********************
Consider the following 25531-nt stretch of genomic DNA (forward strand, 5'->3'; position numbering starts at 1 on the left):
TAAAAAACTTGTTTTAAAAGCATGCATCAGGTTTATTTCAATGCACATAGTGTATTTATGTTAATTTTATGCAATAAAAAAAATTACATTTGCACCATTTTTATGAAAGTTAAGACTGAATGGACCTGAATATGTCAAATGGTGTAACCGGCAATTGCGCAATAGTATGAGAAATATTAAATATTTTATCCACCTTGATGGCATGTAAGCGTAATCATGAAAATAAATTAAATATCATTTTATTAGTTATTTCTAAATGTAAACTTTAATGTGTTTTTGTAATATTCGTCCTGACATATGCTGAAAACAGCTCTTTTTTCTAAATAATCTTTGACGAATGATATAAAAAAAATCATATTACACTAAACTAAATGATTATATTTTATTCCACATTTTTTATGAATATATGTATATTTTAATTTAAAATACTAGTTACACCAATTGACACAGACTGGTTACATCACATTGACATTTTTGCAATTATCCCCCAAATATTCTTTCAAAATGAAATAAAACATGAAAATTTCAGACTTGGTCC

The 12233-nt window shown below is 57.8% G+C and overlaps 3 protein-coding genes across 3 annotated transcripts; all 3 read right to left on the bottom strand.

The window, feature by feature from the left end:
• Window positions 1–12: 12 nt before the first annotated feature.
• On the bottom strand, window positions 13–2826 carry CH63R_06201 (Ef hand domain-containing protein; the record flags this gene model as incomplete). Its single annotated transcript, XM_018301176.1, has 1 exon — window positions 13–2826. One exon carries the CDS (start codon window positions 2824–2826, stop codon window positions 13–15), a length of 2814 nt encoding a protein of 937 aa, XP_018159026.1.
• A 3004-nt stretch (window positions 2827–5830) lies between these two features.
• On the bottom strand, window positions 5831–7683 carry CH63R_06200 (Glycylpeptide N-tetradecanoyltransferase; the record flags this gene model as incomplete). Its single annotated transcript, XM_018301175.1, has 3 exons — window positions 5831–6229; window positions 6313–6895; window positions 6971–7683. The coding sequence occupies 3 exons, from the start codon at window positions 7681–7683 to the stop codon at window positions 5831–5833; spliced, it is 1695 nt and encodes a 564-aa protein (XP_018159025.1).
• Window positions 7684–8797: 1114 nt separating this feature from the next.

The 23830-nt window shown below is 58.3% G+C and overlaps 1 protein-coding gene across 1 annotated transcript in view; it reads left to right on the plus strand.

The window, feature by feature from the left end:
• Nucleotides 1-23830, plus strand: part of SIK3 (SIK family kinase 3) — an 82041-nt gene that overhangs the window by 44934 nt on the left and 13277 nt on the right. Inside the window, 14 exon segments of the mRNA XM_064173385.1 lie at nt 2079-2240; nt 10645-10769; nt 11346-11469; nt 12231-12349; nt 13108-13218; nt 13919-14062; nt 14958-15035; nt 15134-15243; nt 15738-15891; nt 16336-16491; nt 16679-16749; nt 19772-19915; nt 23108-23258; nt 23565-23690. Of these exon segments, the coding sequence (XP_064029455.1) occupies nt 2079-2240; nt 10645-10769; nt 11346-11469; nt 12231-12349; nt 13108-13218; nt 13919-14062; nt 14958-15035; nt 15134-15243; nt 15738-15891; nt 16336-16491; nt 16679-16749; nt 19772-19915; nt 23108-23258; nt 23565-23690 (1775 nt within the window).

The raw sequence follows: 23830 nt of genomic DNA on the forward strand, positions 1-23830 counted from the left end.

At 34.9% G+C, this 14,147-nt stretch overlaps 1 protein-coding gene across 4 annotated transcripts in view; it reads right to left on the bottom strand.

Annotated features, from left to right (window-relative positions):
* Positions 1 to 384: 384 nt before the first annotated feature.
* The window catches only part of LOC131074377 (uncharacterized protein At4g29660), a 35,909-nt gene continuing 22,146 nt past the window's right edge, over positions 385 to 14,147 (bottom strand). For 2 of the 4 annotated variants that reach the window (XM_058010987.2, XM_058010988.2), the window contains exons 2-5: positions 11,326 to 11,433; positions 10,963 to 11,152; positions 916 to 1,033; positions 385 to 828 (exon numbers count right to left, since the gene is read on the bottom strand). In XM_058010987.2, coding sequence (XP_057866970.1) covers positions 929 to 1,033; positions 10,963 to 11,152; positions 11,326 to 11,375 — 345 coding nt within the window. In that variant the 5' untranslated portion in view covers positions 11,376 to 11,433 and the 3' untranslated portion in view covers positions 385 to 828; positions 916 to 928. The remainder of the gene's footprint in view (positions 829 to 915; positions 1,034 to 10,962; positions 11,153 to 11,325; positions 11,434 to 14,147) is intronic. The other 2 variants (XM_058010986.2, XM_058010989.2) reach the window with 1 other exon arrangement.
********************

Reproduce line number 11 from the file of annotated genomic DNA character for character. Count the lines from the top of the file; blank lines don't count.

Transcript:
The window, feature by feature from the left end: